When Tyree Guyton was growing up, his Detroit neighborhood provided a place for him to "paint the world," as his grandfather told him to do. With a paint brush in his hand, Tyree overcame his shyness and dreamed of being an artist one day. After traveling and working in other places, he returned home to find his neighborhood blighted. He used his vivid colors and imagination to turn abandoned houses into vibrant, dotted buildings too bright for drug dealers to go near. Where others saw garbage, ...more
Feb 10, 2015 Beth rated it really liked it
In the heart of a decrepit neighborhood in Detroit, Tyree Guyton started what has now been called The Heidelberg Project out of frustration for the riff raff that had moved into his neighborhood. Painting a crack house with bright-colored polka dots kept the criminals at bay and started an art movement that would divide residents of the city and of Heidelberg Street. Some people saw it as trash, others art. Twenty-five years later, the Heidelberg Project is still going strong, and is its own ...more
Jessica Steele
Oct 23, 2013 Jessica Steele rated it really liked it
Magic Trash is a nonfiction delight that shows how an ordinary child from a poverty and crime ridden community overcame the odds to make his dreams turn into reality. The visuals of this book compliment the storyline well as pieces of newspaper are mixed into the art of the pages. The illustrations, just as the art, are outside of the box, bright, engaging, and inspiring. The text has a rhyming cadence with each paragraph as the reader imparts on the journey of Tyree Guyton over his lifetime. ...more
Kate Hastings
Grades 2-6. Tyree grew up on a street near Detroit, MI. He would dig through litter and trash and build contraptions, which he would paint, etc. As he grew older he tried his hands at different professions but always loved art. When he went back home to find his street crime-ridden and deteriorating-- he decided to battle it with street art. Twice houses were leveled because some neightbors considered his art "trash", but eventually the neighborhood fought to have his work recognized as art. ...more
Another example of hood-culture with a Detroit twist. Children can read about the amazing minds and community spirit alive in neighborhoods within the United States. This book is a biography of the life of Tyree Guyton and explains his journey into adulthood that manifests into the Heidelberg Project.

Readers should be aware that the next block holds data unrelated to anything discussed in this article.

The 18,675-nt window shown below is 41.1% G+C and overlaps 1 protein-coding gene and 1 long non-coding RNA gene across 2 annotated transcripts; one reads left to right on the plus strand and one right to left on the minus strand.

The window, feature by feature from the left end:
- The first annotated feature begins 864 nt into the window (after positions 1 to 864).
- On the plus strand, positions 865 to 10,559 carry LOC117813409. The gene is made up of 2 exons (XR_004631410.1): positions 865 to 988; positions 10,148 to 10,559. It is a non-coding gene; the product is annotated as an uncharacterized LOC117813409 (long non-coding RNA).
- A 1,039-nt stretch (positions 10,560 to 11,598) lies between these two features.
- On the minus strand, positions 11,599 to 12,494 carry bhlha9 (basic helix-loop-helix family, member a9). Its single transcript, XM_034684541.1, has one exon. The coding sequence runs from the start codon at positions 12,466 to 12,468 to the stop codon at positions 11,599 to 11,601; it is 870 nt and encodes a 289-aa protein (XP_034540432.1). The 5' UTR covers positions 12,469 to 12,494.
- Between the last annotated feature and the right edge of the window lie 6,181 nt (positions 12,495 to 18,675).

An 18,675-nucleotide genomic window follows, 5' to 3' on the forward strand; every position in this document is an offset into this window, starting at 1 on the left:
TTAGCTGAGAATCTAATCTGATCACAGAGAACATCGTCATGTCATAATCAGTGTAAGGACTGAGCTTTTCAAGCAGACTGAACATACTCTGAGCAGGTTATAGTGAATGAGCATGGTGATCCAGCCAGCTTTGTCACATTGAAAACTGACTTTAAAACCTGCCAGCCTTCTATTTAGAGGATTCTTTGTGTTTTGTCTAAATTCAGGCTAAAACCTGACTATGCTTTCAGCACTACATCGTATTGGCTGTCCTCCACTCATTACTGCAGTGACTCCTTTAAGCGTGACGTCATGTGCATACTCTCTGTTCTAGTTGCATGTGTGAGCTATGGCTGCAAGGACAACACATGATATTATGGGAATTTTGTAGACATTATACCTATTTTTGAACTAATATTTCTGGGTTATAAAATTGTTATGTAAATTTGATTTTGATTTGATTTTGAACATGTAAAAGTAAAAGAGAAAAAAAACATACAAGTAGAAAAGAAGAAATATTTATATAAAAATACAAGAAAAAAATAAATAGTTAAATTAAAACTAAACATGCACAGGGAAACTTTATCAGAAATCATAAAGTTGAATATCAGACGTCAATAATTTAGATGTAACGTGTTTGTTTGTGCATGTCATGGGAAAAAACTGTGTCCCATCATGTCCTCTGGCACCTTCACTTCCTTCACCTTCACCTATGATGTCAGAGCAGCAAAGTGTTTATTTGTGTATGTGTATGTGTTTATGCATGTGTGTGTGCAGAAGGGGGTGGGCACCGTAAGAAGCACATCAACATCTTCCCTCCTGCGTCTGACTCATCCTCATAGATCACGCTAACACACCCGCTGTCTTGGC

Growing up in a downtrodden Detroit neighborhood, Tyree Guyton saw artistic beauty in the trash that blew down his street. Painting abandoned buildings and creating found art displays from trash, Guyton changed his neighborhood and his life. The Heidelberg Project, Guyton's neighborhood, attracts artists from all over the world and stands as a testament to the power of art to transform and uplift us all.
I used this book for a Black History Month program in February and it went great!

It's a good book to use with a mixed-age group, because the younger kids get it on one level, and there's enough information to provide a jumping-off point for older kids. There are a couple of moments where the prose is a little clunky, but overall it's smooth, and Vanessa Brantley-Newton's illustrations are charming and give a real flavor of Guyton's work and life.
Feb 29, 2016 Monique rated it it was amazing
Shelves: library-book
This is the story of Tyree Guyton and his community art in Detroit. Guyton found his calling as an artist after his grandpa believed he could change the world with a bit of paint. Now Guyton is an internationally acclaimed artist and renowned speaker on the importance of art and how it can change a community. Beautifully illustrated and well written.
Dec 27, 2011 Marianna rated it it was amazing
Tyree Guyton works to save his blighted Detroit neighborhood by making art from trash. An inspiring story about following your dreams. The illustrations work perfectly with the story. A picture book for older kids!
Jun 04, 2015 Andrew rated it really liked it
Shelves: art, library
Neat kids' book about the Heidelberg project in Detroit. After reading this Leo decided he wanted to be a junk sculptor.
Mary Lee
Dec 27, 2011 Mary Lee rated it really liked it
This book is so much better than the Yamaguchi book (Dream Big Little Pig) about holding fast to your dreams.
Pants1221 rated it really liked it
Jun 18, 2013
Lisa rated it it was amazing
Oct 23, 2014
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Oct 25, 2011